Asian shares got off to a rocky start on Monday while the dollar remained in demand amid concerns most major central banks are committed to raising interest rates no matter the risks to growth.
Federal Reserve Chair Jerome Powell headlines a host of policymakers at Jackson Hole later in the week and risks are he will not meet investor hopes for a dovish pivot on policy.
"We expect a reminder that more tightening is needed and there is still a lot of progress to be done on inflation, but no explicit commitment to a specific rate hike action for September," said Jan Nevruzi, an analyst at NatWest Markets.
"For markets, a bland delivery like that could be underwhelming."
Futures are fully priced for another hike in September with the only question being whether it will be 50 or 75 basis points, while rates are seen up at 3.5-3.75 percent by year-end.
A Reuters poll of economists forecasts the Fed will raise rates by 50 basis points in September with the risks skewed towards a higher peak.
One exception to the tightening trend is China where the central bank is expected to trim some key lending rates on Monday by between 10 and 15 basis points.
Unease over China's economy tipped the yuan to a three-month low last week while pressuring stocks across the region. Early Monday, MSCI's broadest index of Asia-Pacific shares outside Japan was off 0.4 percent.
South Korea's KOSPI shed 1.1 percent while Japan's Nikkei fell 1.0 percent, though it has drawn support from a recent sharp reversal in the yen.
S&P 500 futures eased 0.5 percent and Nasdaq futures 0.6 percent. The S&P 500 has repeatedly failed to clear its 200-day moving average of around 4,320 and ended last week down 1.2 percent.
BofA's latest survey of investors found most were still bearish though 88 percent did expect lower inflation over time, the highest percentage since the financial crisis.
"That helps explain this month's rotation into equities, tech and discretionary, and out of defensives," said BofA strategist Michael Hartnett. "Relative to history investors are still long defensives and short cyclical."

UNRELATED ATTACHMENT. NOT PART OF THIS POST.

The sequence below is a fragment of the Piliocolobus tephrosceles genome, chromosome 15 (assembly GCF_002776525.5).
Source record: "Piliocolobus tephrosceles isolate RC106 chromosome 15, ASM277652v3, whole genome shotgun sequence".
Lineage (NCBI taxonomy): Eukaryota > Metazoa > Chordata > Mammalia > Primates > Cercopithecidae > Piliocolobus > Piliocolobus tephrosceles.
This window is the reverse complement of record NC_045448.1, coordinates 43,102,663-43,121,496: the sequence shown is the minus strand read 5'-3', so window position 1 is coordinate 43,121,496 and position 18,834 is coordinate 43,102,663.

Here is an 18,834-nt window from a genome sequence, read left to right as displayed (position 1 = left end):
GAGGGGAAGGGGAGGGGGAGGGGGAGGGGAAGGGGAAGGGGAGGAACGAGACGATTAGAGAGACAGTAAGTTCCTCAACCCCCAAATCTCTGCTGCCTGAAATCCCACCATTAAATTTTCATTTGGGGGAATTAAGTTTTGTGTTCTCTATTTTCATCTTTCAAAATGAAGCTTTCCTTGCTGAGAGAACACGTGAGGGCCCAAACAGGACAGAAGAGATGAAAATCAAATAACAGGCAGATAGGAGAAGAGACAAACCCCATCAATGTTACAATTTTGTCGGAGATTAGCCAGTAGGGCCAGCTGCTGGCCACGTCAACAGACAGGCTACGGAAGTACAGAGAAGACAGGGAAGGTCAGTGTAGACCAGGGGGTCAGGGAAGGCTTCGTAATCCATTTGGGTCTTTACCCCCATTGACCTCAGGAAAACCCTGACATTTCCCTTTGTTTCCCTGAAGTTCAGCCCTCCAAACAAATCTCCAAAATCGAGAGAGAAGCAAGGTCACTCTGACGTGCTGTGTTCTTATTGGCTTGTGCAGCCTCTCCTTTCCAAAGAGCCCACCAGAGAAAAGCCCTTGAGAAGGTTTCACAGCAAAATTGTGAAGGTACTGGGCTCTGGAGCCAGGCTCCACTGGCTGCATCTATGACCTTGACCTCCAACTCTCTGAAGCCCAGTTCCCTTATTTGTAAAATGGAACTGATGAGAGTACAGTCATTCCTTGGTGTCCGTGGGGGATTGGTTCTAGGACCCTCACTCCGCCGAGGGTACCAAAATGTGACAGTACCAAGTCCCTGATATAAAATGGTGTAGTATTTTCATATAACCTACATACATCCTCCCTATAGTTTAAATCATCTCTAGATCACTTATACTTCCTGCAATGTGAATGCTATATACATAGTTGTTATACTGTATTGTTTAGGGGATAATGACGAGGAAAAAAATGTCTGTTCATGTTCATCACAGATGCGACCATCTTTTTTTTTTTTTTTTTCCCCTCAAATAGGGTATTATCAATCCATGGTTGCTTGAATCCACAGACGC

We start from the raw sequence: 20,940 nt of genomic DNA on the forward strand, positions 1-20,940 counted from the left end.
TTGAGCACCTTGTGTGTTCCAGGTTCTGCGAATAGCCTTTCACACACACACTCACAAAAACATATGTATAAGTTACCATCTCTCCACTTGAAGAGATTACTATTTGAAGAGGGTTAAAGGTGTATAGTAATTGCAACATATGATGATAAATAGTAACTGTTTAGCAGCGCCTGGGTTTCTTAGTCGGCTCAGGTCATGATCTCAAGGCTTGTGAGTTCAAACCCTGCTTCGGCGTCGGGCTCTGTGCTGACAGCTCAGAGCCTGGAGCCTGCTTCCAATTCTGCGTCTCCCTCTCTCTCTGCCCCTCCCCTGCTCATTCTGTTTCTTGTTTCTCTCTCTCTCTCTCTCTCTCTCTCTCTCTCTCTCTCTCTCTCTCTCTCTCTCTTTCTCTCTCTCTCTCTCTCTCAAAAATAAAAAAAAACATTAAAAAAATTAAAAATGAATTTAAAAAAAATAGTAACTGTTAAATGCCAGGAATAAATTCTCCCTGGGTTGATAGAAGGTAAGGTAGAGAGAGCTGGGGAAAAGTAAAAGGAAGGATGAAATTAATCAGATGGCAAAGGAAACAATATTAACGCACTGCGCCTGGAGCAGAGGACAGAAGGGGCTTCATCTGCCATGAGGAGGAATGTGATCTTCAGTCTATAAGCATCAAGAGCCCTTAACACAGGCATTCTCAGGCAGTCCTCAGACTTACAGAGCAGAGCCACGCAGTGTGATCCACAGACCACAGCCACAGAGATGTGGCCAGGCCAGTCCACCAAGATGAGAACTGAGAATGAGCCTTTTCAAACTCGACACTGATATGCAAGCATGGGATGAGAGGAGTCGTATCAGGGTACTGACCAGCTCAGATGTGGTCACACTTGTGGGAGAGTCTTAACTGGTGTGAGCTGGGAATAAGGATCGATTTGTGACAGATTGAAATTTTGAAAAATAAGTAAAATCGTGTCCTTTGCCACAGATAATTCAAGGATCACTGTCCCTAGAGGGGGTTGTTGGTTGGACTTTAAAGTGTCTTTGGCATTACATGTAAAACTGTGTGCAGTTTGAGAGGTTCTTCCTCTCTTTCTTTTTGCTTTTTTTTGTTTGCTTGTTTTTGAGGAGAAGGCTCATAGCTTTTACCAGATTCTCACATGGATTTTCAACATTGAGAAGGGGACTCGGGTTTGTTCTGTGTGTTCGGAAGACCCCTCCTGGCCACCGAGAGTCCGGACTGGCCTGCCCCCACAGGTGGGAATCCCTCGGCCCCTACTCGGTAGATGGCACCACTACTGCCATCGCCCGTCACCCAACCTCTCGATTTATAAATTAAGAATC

He remained a cautious bear given rising interest rates and recommended fading further S&P rallies above 4,328.
Equity valuations were not helped by a steep rise in global bond yields last week. British 10-year yields climbed by the most in five years following a shock inflation report, while bund yields jumped on a sky-high rise in German producer prices.
Ten-year Treasury yields rose 14 basis points over the week and last stood at 2.99 percent, while the curve remained deeply inverted to reflect the risk of recession.
The general air of global uncertainty has tended to boost the US dollar as the most liquid of safe havens, sending it 2.3 percent higher last week to 108.18 on a basket of currencies last week in its best performance since April 2020.
"The USD can track above 110.00 a week if the August flash PMIs for the major economies show a further slowing in economic growth or contraction in activity," said Joseph Capurso, head of international economics at CBA, referring to surveys of manufacturing due on Tuesday.
"We also expect Powell to deliver a hawkish message about inflation in line with recent comments from other Fed officials, supporting the USD."
The dollar was up at 137.04 yen, having shot up 2.5 percent last week, while the euro was struggling at $1.003 after losing 2.2 percent last week.
Minutes of the European Central Bank's last policy meeting are due this week and are likely to sound hawkish given they decided to hike by 50 basis points.
The rise in the dollar has been a setback for gold, which was pinned at $1,744 an ounce.
Oil prices were also under pressure amid worries about global demand and the high dollar. Brent was down $1.02 at $95.70, while US crude lost 99 cents to $89.78 per barrel.